The feeling persists that much like Alan Moore's Watchmen, this story is just too complex and sprawling to ever possibly do it justice inside two or three hours.
In spite of Kojima's clear inspirations, it might be for the best to keep this one as is...
17. An Irish ballad brings the curtain down
Clip via alvaroduck
And you thought it couldn't get any more intense.
Step forward Aoife Ní Fhearraigh and the ethereal ballad 'The Best Is Yet To Come', which allows the player to dwell on their actions instead of celebrating them.
18. The clever economy of scale
You might not notice it until you revisit Metal Gear Solid many years later, but the game is actually a smart exercise in keeping things tight.
Not all that many locations exist, and Snake is forced to backtrack through several key areas as the story moves towards its dramatic conclusion.
In other games, this could be a cheap mechanic, but revisiting places like Psycho Mantis' now-empty office - his body nowhere to be found this time - adds an extra layer of nuance.
19. Creating a community
MGS boasts a rabid fan base to this day.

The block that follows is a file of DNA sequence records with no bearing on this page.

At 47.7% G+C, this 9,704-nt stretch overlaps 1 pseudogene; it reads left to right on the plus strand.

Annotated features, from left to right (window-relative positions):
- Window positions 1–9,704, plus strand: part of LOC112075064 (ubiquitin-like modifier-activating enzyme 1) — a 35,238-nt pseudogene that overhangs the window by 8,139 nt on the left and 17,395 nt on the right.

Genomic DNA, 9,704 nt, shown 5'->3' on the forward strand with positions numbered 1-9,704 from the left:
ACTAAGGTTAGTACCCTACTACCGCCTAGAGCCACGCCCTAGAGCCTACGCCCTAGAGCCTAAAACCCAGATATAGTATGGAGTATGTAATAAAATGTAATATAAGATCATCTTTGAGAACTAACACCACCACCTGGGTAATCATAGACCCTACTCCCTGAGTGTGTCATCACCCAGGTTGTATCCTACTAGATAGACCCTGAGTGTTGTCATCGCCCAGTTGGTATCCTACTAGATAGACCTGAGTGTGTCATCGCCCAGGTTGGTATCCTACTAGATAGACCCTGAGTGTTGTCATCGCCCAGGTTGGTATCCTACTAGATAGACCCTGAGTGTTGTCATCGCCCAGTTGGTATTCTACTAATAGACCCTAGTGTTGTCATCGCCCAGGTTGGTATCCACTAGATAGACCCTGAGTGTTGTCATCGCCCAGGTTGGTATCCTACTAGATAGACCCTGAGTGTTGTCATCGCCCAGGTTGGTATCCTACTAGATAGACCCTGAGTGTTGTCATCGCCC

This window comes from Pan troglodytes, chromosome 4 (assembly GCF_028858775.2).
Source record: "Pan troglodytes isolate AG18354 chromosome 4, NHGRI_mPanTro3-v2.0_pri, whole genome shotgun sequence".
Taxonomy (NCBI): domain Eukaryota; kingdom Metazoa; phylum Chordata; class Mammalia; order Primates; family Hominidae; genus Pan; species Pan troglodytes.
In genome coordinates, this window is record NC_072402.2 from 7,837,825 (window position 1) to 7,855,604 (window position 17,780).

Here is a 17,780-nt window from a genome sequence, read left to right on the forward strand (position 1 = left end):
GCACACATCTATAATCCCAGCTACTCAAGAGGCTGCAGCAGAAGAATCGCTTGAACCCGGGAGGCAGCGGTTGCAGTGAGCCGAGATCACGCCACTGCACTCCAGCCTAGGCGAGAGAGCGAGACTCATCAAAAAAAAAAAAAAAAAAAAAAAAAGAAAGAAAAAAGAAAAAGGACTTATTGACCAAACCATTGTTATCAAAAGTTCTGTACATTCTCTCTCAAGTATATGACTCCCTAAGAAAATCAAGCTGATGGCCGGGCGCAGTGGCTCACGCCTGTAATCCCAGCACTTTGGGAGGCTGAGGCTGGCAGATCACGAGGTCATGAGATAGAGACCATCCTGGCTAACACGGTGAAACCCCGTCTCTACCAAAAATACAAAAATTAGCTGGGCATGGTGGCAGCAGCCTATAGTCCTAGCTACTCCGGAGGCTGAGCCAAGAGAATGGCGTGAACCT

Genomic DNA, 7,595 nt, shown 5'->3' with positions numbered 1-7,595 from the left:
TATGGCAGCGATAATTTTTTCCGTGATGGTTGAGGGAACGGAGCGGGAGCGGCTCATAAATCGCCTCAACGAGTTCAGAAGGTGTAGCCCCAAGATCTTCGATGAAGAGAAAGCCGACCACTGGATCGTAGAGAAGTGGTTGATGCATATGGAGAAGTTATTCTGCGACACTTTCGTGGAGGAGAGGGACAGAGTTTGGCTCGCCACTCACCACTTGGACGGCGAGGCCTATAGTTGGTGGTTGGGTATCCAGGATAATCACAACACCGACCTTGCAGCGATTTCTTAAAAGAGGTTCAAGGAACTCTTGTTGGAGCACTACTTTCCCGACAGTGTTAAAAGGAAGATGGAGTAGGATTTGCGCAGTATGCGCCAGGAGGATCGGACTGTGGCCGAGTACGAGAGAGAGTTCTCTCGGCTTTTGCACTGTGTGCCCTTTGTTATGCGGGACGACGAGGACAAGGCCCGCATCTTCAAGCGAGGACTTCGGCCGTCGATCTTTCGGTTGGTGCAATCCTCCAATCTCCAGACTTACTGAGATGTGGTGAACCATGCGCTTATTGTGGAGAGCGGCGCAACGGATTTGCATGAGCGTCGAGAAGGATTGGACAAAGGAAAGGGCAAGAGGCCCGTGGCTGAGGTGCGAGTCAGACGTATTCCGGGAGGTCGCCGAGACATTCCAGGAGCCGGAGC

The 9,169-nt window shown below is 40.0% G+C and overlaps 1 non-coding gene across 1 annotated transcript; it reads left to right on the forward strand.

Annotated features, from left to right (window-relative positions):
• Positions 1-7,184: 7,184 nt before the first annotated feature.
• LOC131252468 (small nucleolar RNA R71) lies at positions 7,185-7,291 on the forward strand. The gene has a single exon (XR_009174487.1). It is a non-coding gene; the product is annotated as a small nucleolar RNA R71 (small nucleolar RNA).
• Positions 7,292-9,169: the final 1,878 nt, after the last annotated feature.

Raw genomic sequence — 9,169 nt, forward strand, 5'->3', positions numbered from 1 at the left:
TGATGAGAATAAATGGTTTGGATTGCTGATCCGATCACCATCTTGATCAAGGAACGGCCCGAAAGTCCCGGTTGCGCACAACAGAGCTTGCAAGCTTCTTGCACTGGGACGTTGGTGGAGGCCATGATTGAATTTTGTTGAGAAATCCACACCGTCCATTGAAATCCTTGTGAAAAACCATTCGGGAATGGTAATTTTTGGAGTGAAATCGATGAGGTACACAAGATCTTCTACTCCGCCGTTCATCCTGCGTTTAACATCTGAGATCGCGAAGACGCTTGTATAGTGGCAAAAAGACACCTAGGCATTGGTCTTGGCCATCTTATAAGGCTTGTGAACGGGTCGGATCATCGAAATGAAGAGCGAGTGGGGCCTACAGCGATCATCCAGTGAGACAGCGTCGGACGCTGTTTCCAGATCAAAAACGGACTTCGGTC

It is no exaggeration that Kojima crafted a cult out of this thing, with cosplayers, elaborate tattoos, fan-made films and general dialogue used in every day situations all keeping the stealth dream alive.
The main man may have endured an acrimonious split with publishers Konami following the protracted mess that was the Phantom Pain - c'mon guys, that story was awful - but fans live in hope that he can one day drag Snake through the mud again.
Whether it's intriguing musicians like Burial who prefer to slink in the shadows or rival games like Hitman and the recent Batman revival series taking on gameplay elements, MGS had a clear knock-on effect for creativity the world over.
It set a benchmark for game developers and designers everywhere, and though many have tried to ape its style and its special thrills, no pale imitation can come close.
Oh and the original PlayStation game works on your PS3 because it's backwards compatible, so get on that if you have the chance...